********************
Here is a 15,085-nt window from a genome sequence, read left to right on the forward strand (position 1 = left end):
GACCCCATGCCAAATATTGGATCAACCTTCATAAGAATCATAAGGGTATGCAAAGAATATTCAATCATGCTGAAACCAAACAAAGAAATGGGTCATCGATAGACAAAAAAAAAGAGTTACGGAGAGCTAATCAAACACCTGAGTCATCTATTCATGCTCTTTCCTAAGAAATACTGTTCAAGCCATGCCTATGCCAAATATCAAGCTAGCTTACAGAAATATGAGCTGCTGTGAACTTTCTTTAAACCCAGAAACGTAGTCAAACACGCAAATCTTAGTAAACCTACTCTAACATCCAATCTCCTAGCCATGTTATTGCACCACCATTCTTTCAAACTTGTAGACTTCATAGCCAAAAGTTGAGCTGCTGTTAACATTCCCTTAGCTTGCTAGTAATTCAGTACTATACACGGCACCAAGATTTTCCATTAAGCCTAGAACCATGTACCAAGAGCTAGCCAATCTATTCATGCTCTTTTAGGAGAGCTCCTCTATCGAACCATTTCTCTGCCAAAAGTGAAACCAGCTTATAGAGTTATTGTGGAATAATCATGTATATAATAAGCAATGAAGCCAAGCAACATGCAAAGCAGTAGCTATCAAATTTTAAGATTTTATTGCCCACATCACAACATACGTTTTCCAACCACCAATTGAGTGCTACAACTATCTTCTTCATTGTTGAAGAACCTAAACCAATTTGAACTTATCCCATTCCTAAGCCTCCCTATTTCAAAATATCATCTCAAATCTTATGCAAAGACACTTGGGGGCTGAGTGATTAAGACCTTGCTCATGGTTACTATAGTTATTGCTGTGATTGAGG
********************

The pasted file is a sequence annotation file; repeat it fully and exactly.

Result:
Here is a 15,085-nt window from a genome sequence, read left to right on the forward strand (position 1 = left end):
GACCCCATGCCAAATATTGGATCAACCTTCATAAGAATCATAAGGGTATGCAAAGAATATTCAATCATGCTGAAACCAAACAAAGAAATGGGTCATCGATAGACAAAAAAAAAGAGTTACGGAGAGCTAATCAAACACCTGAGTCATCTATTCATGCTCTTTCCTAAGAAATACTGTTCAAGCCATGCCTATGCCAAATATCAAGCTAGCTTACAGAAATATGAGCTGCTGTGAACTTTCTTTAAACCCAGAAACGTAGTCAAACACGCAAATCTTAGTAAACCTACTCTAACATCCAATCTCCTAGCCATGTTATTGCACCACCATTCTTTCAAACTTGTAGACTTCATAGCCAAAAGTTGAGCTGCTGTTAACATTCCCTTAGCTTGCTAGTAATTCAGTACTATACACGGCACCAAGATTTTCCATTAAGCCTAGAACCATGTACCAAGAGCTAGCCAATCTATTCATGCTCTTTTAGGAGAGCTCCTCTATCGAACCATTTCTCTGCCAAAAGTGAAACCAGCTTATAGAGTTATTGTGGAATAATCATGTATATAATAAGCAATGAAGCCAAGCAACATGCAAAGCAGTAGCTATCAAATTTTAAGATTTTATTGCCCACATCACAACATACGTTTTCCAACCACCAATTGAGTGCTACAACTATCTTCTTCATTGTTGAAGAACCTAAACCAATTTGAACTTATCCCATTCCTAAGCCTCCCTATTTCAAAATATCATCTCAAATCTTATGCAAAGACACTTGGGGGCTGAGTGATTAAGACCTTGCTCATGGTTACTATAGTTATTGCTGTGATTGAGG